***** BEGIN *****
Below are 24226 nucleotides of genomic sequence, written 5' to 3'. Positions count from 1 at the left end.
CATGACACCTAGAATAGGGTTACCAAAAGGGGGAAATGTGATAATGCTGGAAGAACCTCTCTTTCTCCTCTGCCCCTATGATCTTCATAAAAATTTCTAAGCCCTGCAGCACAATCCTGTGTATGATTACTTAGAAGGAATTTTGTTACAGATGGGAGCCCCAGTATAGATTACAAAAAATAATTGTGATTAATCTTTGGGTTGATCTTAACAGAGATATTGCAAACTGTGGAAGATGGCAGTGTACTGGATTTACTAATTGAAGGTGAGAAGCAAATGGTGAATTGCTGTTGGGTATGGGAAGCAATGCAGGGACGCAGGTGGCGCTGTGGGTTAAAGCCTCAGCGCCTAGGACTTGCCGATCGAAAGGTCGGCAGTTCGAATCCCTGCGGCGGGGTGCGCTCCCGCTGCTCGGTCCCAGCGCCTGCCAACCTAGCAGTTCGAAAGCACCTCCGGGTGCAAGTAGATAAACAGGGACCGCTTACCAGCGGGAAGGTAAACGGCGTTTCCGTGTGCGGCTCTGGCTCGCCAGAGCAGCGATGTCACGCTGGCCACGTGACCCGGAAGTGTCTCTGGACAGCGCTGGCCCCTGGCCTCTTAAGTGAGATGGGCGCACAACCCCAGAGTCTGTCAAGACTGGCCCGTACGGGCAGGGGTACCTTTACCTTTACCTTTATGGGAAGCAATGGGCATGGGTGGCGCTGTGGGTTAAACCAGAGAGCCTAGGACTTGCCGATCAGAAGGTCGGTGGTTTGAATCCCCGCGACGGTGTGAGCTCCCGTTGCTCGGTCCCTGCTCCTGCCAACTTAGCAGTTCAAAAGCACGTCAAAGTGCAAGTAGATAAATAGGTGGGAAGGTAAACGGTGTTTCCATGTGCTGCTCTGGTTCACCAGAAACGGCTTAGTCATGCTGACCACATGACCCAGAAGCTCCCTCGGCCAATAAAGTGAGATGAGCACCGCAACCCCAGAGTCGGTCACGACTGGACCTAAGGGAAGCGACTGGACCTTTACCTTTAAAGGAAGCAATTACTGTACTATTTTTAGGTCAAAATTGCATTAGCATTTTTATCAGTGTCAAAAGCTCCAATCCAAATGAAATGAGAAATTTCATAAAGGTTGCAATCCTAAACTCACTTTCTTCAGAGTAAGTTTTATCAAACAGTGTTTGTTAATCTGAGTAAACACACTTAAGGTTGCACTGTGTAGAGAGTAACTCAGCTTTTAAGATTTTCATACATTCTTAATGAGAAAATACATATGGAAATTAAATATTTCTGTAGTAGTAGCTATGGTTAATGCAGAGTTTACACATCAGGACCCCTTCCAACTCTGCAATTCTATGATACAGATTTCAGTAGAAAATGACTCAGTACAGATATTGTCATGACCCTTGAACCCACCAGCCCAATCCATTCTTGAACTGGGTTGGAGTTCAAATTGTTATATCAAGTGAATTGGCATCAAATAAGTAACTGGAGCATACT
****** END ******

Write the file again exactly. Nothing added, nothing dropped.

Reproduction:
Below are 24226 nucleotides of genomic sequence, written 5' to 3'. Positions count from 1 at the left end.
CATGACACCTAGAATAGGGTTACCAAAAGGGGGAAATGTGATAATGCTGGAAGAACCTCTCTTTCTCCTCTGCCCCTATGATCTTCATAAAAATTTCTAAGCCCTGCAGCACAATCCTGTGTATGATTACTTAGAAGGAATTTTGTTACAGATGGGAGCCCCAGTATAGATTACAAAAAATAATTGTGATTAATCTTTGGGTTGATCTTAACAGAGATATTGCAAACTGTGGAAGATGGCAGTGTACTGGATTTACTAATTGAAGGTGAGAAGCAAATGGTGAATTGCTGTTGGGTATGGGAAGCAATGCAGGGACGCAGGTGGCGCTGTGGGTTAAAGCCTCAGCGCCTAGGACTTGCCGATCGAAAGGTCGGCAGTTCGAATCCCTGCGGCGGGGTGCGCTCCCGCTGCTCGGTCCCAGCGCCTGCCAACCTAGCAGTTCGAAAGCACCTCCGGGTGCAAGTAGATAAACAGGGACCGCTTACCAGCGGGAAGGTAAACGGCGTTTCCGTGTGCGGCTCTGGCTCGCCAGAGCAGCGATGTCACGCTGGCCACGTGACCCGGAAGTGTCTCTGGACAGCGCTGGCCCCTGGCCTCTTAAGTGAGATGGGCGCACAACCCCAGAGTCTGTCAAGACTGGCCCGTACGGGCAGGGGTACCTTTACCTTTACCTTTATGGGAAGCAATGGGCATGGGTGGCGCTGTGGGTTAAACCAGAGAGCCTAGGACTTGCCGATCAGAAGGTCGGTGGTTTGAATCCCCGCGACGGTGTGAGCTCCCGTTGCTCGGTCCCTGCTCCTGCCAACTTAGCAGTTCAAAAGCACGTCAAAGTGCAAGTAGATAAATAGGTGGGAAGGTAAACGGTGTTTCCATGTGCTGCTCTGGTTCACCAGAAACGGCTTAGTCATGCTGACCACATGACCCAGAAGCTCCCTCGGCCAATAAAGTGAGATGAGCACCGCAACCCCAGAGTCGGTCACGACTGGACCTAAGGGAAGCGACTGGACCTTTACCTTTAAAGGAAGCAATTACTGTACTATTTTTAGGTCAAAATTGCATTAGCATTTTTATCAGTGTCAAAAGCTCCAATCCAAATGAAATGAGAAATTTCATAAAGGTTGCAATCCTAAACTCACTTTCTTCAGAGTAAGTTTTATCAAACAGTGTTTGTTAATCTGAGTAAACACACTTAAGGTTGCACTGTGTAGAGAGTAACTCAGCTTTTAAGATTTTCATACATTCTTAATGAGAAAATACATATGGAAATTAAATATTTCTGTAGTAGTAGCTATGGTTAATGCAGAGTTTACACATCAGGACCCCTTCCAACTCTGCAATTCTATGATACAGATTTCAGTAGAAAATGACTCAGTACAGATATTGTCATGACCCTTGAACCCACCAGCCCAATCCATTCTTGAACTGGGTTGGAGTTCAAATTGTTATATCAAGTGAATTGGCATCAAATAAGTAACTGGAGCATACT